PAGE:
Chris Chappell, Master of Taoism
Turn right off Brick Lane into a narrow courtyard and there, in a long gallery above an old stable, you will find Chris Chappell, the Spitalfields Master of Taoism. Blessed with a sinuous grace in his movement, Chris appears possessed with a spirit of another world – as his bright eyes glisten and his limbs take on a directed life of their own – advancing step by step across the floor with superlative control like a warrior expecting ambush in a dark forest. He is a harbinger from ancient China, carrying age-old techniques of movement and physical control into the modern world, and teaching them to Londoners today as a means to overcome injury and ameliorate stress, and tackle the demons of contemporary life.
Slight of statue and with a gentle yet purposeful manner, Chris is a creature who exists in his stealthy movement. He teaches Tai Chi – not that slow moves-in-the-park variety but something swifter and more directed to a purpose. Travelling back and forth to China where he learns from his master Ma Bao Guo, Chris has conjured the atmosphere of the ‘hutong’ in his Spitalfields yard and, once you enter the sanctum of the long gallery, you find yourself in a charged space. Here, where the clamor of Brick Lane recedes, Chris told me his story.
“I’m from Durham originally but I came to London to the Ballet Rambert School in 1981 and I acquired a flat in Dalston - and I’ve been in the East End ever since. My first experience of Tai Chi was when I came out of ballet school. A lot of dancers force their bodies to perform in certain ways and they fall apart, but I got so much benefit from Tai Chi – it helped me in my professional work , it fulfilled something that I didn’t get from ballet and it led me in a different direction.
I came to Spitalfields in 1995 when I opened my first studio. It was a Tai Chi and Chigung studio in an underground part of the old market that’s been demolished now – a hundred yards from where they found the Roman cemetery, so there was me and two thousand dead bodies. Formerly, I was a professional dancer and kickboxer, and I decided to take the plunge and I got this space close to the City. I didn’t realise that the area was famous for it, that Daniel Mendoza had his boxing gym in Aldgate East in the nineteenth century and that mine was in the same spirit, of a private gym for one-to-one tuition.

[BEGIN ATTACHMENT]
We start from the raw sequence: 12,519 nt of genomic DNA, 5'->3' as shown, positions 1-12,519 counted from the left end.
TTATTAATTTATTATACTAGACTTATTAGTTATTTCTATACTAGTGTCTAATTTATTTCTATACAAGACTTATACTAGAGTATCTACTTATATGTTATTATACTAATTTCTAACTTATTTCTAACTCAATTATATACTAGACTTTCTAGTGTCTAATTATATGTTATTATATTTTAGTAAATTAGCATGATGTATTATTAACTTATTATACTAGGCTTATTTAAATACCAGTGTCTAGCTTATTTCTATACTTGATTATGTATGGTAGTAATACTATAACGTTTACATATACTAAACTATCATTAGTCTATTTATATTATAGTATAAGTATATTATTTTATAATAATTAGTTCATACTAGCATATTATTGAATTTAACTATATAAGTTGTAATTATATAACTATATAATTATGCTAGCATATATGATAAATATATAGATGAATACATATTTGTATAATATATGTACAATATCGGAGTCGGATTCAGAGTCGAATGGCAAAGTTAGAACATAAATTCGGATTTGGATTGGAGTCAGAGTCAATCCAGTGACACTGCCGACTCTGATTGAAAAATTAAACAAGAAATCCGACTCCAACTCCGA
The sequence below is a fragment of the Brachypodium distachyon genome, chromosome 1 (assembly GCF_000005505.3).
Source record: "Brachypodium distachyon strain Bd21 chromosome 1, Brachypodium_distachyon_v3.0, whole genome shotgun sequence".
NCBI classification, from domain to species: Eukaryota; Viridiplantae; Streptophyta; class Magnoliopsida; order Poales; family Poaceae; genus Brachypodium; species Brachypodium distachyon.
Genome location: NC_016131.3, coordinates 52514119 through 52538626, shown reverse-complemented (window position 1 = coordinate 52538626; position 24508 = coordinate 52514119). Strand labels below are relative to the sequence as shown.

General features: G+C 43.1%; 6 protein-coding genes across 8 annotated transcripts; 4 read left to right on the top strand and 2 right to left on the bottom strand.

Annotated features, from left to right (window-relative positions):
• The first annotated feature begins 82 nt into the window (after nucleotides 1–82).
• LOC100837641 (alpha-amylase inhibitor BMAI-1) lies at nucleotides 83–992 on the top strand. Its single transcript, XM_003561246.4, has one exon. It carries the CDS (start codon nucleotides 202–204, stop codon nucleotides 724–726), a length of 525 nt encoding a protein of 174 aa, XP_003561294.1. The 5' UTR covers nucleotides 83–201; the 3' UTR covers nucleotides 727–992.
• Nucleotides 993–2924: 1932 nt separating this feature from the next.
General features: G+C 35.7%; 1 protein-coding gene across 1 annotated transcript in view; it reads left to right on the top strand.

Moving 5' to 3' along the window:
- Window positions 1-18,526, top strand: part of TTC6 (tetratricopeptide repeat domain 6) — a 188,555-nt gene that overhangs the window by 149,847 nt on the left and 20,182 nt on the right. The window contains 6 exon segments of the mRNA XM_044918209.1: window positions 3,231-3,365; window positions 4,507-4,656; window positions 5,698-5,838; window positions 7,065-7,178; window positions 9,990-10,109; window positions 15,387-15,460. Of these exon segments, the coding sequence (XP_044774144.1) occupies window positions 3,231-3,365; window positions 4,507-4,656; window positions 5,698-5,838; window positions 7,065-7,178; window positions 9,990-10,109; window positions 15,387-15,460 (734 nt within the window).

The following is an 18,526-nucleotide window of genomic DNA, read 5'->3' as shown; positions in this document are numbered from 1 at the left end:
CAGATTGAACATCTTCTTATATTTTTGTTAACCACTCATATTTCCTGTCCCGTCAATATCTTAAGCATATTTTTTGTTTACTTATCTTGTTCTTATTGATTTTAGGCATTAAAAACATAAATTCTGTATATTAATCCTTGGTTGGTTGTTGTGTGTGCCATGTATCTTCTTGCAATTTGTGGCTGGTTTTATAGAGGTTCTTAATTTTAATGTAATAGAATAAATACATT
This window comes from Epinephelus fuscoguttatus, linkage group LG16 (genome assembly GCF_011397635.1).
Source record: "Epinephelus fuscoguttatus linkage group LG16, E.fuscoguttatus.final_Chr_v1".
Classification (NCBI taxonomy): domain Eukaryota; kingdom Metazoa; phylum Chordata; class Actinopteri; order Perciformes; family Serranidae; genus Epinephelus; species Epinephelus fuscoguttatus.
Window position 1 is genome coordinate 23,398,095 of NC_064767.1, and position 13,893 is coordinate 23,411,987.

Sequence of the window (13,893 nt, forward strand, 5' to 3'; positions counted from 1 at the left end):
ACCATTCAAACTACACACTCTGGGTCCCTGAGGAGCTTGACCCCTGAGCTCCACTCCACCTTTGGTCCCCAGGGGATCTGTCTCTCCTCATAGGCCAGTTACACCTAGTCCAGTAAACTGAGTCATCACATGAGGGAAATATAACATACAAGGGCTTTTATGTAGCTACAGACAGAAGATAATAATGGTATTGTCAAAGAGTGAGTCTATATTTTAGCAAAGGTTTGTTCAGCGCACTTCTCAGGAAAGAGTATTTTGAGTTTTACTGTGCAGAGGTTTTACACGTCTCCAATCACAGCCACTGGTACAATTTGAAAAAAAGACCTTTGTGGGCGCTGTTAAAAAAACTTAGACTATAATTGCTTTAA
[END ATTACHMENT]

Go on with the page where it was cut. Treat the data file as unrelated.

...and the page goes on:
It was my first shot at being self-employed and I used to chain my signboard to a lamppost in Bishopsgate close to where RBS is now, in the hope of drawing custom – I did it in the belief that if I built it they would come. Until then, I had only been teaching kickboxing in a room in my flat. It was slow at first, but it caught on yet it wasn’t how I envisaged, my clients included City people, artists and housewives – and they came from all over, as far away as Stirling in Scotland.
I like the challenge of working with people who want to realise and refine what they do, using a method that engages body and mind at the same time. I do a lot of work rehabilitating people after illness or injury. My work uses medieval Chinese folk practices which have passed down through generations. ‘Chigung’ was a term coined in 1956 as a catch-all to include all kinds of therapeutic exercise, body control and martial arts. I am a disciple of Master Ma Bao Guo of Zhengzhou in Henan Province, China. He is a classical Master of Chen style Tai Chi Chuan and Hsing-I-Chuan. I met him in 2005 when his son was studying at Newcastle University. He was like a throwback to the early twentieth century. He’s of the high performance ilk and I have a strong connection with him because of the nature of his style of movement. He has a strong internal power.
I am also the first disciple of Master Frank Allen of the infamous Wu tang Physical Culture Association of New York City in the Lineage of Cheng Ba Gua Zhang of Grandmaster Lui Jing Ru of Beijing. Ba Gua Zhang’s foundation is a circle-walking practice.
These last ten years, my work has been mostly private lessons. I have studied anatomy and human dissection, so that I can talk to people about their bones and ligaments in a practical way – and how these things effect the dynamic of their movement, as opposed to just talking about ‘Chi’! The masters they only talk about ‘Chi,’ they may say no more than ‘Gungfu is good.’
My reputation is for pragmatic internal training that you can actually use immediately to improve your health or improve your sport. I get to make a living by doing something I enjoy. I get the satisfaction of helping those who have been written off by giving them back a life. I get the opportunity to pursue my mind training and physical practice. I’m my own boss and I don’t have to ask when I want to go away to China. There is also the challenge of being on Brick Lane, moving amongst the frantic energy – but this is the best place to practice, because the real thrill is to be able to be present here in the midst of the chaos.”
Chris Chappell with his teacher, Master Ma Bao Guo
Watch Chris in action.
Photographs copyright © Alex Pink
Real Taoism, 170 Brick Lane, E1 6RU